Ghana; Akan, Asante
Gold; Diam. 5 1/2 in. (13.97 cm)
Lent by The Estate of Christian Humann (L.1982.92)
Luxurious courtly arts wrought in gold are the prized emblems of leadership of the Akan peoples, and the Asante kingdom in particular, in what is today the modern nation of Ghana. By the mid-eighteenth century, the Asante kingdom had unified this culturally homogeneous region and asserted its control over trade in gold, textiles, and slaves. Asante's remarkable wealth and political vitality were symbolized by the extraordinarily rich art traditions propagated and sustained at the court by the king, or Asantahene.
In Akan thought, gold is considered an earthly counterpart to the sun and the physical manifestation of life's vital force, or kra. Cast gold disks called akrafokonmu ("soul washer's disk") are worn as protective emblems by important members of the court, including royal attendants known as akrafo, or "soul washers." Individuals selected for this title are beautiful young men and women born on the same day of the week as the king. Worthy of serving the king in light of their youth and vigor, they ritually purify and replenish the king's vital powers and, in doing so, help to stabilize and protect the nation.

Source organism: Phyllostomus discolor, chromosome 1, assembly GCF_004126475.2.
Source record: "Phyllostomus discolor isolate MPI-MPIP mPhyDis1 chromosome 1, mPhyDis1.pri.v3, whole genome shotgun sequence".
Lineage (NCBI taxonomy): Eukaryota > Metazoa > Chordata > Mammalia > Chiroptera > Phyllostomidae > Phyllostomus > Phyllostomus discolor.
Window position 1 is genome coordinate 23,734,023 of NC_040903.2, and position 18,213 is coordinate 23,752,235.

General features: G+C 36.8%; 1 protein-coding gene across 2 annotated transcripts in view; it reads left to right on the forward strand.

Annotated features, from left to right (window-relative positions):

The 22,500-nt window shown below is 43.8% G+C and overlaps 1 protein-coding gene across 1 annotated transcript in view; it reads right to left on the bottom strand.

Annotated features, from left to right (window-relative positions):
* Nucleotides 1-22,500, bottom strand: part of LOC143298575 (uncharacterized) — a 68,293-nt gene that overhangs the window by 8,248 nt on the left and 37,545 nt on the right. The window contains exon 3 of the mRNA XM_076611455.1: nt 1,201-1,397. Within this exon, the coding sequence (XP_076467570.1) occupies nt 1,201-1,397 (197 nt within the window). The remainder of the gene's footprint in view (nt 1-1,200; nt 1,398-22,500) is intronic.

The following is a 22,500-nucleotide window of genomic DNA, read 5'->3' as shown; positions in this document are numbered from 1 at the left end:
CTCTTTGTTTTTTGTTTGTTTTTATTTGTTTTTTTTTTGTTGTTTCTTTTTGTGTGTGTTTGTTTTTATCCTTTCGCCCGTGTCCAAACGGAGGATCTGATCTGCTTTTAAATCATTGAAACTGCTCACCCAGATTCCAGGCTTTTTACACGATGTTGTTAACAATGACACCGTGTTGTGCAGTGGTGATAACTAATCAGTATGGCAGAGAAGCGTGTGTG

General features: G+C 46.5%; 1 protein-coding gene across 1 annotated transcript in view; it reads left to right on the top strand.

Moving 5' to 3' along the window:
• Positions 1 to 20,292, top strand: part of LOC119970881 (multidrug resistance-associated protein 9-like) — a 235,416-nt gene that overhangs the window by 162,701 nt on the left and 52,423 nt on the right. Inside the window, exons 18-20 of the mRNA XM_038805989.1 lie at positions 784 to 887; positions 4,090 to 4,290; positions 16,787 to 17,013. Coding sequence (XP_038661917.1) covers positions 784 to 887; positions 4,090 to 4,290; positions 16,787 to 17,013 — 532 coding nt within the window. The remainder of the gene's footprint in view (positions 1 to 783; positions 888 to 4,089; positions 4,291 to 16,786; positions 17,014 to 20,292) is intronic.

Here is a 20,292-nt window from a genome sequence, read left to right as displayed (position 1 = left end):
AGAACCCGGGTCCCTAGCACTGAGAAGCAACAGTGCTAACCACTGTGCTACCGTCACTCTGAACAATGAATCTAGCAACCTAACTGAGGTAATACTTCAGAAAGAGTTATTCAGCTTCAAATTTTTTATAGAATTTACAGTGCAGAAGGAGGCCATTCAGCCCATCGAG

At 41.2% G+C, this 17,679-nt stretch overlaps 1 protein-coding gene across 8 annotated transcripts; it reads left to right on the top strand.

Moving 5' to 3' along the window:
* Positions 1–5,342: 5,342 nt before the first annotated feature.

This akrafokonmu displays a central rosette surrounded by a circular border of repeating vegetal motifs. The inspiration for these intertwining leaves and tendrils may have come from North Africa, a region intimately linked to the Asante kingdom through the trans-Saharan gold trade. Even so, the composition as a whole reflects specifically Akan aesthetic concepts, in that the circular form of the disk and the concentric arrangement of the designs evoke the emanating rays of the sun that were the source of the kra of the king and his people.